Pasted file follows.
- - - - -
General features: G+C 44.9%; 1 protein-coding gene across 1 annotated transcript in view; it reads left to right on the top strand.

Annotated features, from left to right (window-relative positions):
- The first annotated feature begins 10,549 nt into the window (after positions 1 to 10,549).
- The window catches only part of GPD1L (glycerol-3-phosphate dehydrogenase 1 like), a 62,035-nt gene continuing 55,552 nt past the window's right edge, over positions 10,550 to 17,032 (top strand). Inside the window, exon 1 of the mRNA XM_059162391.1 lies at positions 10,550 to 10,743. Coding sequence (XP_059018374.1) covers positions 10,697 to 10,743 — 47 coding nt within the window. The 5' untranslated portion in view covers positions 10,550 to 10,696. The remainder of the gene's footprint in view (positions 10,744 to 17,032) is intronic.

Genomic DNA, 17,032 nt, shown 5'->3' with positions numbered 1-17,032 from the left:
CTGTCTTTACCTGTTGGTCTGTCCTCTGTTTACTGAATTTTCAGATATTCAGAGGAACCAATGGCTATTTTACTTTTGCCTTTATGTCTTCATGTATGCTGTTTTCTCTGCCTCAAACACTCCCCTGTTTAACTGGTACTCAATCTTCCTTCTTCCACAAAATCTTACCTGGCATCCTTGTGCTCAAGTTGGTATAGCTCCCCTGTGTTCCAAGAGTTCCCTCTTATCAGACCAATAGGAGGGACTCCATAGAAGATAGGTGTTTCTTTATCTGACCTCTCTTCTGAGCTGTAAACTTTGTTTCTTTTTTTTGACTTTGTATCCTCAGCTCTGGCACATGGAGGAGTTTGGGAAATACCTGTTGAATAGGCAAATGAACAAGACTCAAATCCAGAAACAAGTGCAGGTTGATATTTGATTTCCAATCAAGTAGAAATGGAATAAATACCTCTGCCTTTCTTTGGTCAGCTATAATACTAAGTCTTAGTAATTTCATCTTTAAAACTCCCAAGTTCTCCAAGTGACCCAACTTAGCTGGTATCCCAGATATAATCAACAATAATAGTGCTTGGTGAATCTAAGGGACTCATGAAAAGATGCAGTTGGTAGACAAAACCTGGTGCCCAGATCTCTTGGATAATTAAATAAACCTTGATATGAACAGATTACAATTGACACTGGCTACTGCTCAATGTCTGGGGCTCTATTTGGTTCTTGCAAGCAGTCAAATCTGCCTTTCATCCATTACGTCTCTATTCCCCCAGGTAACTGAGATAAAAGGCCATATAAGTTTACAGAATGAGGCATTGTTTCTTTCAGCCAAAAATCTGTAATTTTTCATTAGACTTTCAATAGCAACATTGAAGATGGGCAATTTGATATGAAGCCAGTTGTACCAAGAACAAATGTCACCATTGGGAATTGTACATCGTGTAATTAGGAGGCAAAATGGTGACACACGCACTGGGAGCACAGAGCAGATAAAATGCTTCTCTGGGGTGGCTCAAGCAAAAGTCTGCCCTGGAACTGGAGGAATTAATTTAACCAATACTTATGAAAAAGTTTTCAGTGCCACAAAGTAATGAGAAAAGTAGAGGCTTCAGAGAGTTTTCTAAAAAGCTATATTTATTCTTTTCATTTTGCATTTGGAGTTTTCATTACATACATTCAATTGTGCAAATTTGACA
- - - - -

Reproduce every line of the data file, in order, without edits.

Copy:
General features: G+C 44.9%; 1 protein-coding gene across 1 annotated transcript in view; it reads left to right on the top strand.

Annotated features, from left to right (window-relative positions):
- The first annotated feature begins 10,549 nt into the window (after positions 1 to 10,549).
- The window catches only part of GPD1L (glycerol-3-phosphate dehydrogenase 1 like), a 62,035-nt gene continuing 55,552 nt past the window's right edge, over positions 10,550 to 17,032 (top strand). Inside the window, exon 1 of the mRNA XM_059162391.1 lies at positions 10,550 to 10,743. Coding sequence (XP_059018374.1) covers positions 10,697 to 10,743 — 47 coding nt within the window. The 5' untranslated portion in view covers positions 10,550 to 10,696. The remainder of the gene's footprint in view (positions 10,744 to 17,032) is intronic.

Genomic DNA, 17,032 nt, shown 5'->3' with positions numbered 1-17,032 from the left:
CTGTCTTTACCTGTTGGTCTGTCCTCTGTTTACTGAATTTTCAGATATTCAGAGGAACCAATGGCTATTTTACTTTTGCCTTTATGTCTTCATGTATGCTGTTTTCTCTGCCTCAAACACTCCCCTGTTTAACTGGTACTCAATCTTCCTTCTTCCACAAAATCTTACCTGGCATCCTTGTGCTCAAGTTGGTATAGCTCCCCTGTGTTCCAAGAGTTCCCTCTTATCAGACCAATAGGAGGGACTCCATAGAAGATAGGTGTTTCTTTATCTGACCTCTCTTCTGAGCTGTAAACTTTGTTTCTTTTTTTTGACTTTGTATCCTCAGCTCTGGCACATGGAGGAGTTTGGGAAATACCTGTTGAATAGGCAAATGAACAAGACTCAAATCCAGAAACAAGTGCAGGTTGATATTTGATTTCCAATCAAGTAGAAATGGAATAAATACCTCTGCCTTTCTTTGGTCAGCTATAATACTAAGTCTTAGTAATTTCATCTTTAAAACTCCCAAGTTCTCCAAGTGACCCAACTTAGCTGGTATCCCAGATATAATCAACAATAATAGTGCTTGGTGAATCTAAGGGACTCATGAAAAGATGCAGTTGGTAGACAAAACCTGGTGCCCAGATCTCTTGGATAATTAAATAAACCTTGATATGAACAGATTACAATTGACACTGGCTACTGCTCAATGTCTGGGGCTCTATTTGGTTCTTGCAAGCAGTCAAATCTGCCTTTCATCCATTACGTCTCTATTCCCCCAGGTAACTGAGATAAAAGGCCATATAAGTTTACAGAATGAGGCATTGTTTCTTTCAGCCAAAAATCTGTAATTTTTCATTAGACTTTCAATAGCAACATTGAAGATGGGCAATTTGATATGAAGCCAGTTGTACCAAGAACAAATGTCACCATTGGGAATTGTACATCGTGTAATTAGGAGGCAAAATGGTGACACACGCACTGGGAGCACAGAGCAGATAAAATGCTTCTCTGGGGTGGCTCAAGCAAAAGTCTGCCCTGGAACTGGAGGAATTAATTTAACCAATACTTATGAAAAAGTTTTCAGTGCCACAAAGTAATGAGAAAAGTAGAGGCTTCAGAGAGTTTTCTAAAAAGCTATATTTATTCTTTTCATTTTGCATTTGGAGTTTTCATTACATACATTCAATTGTGCAAATTTGACA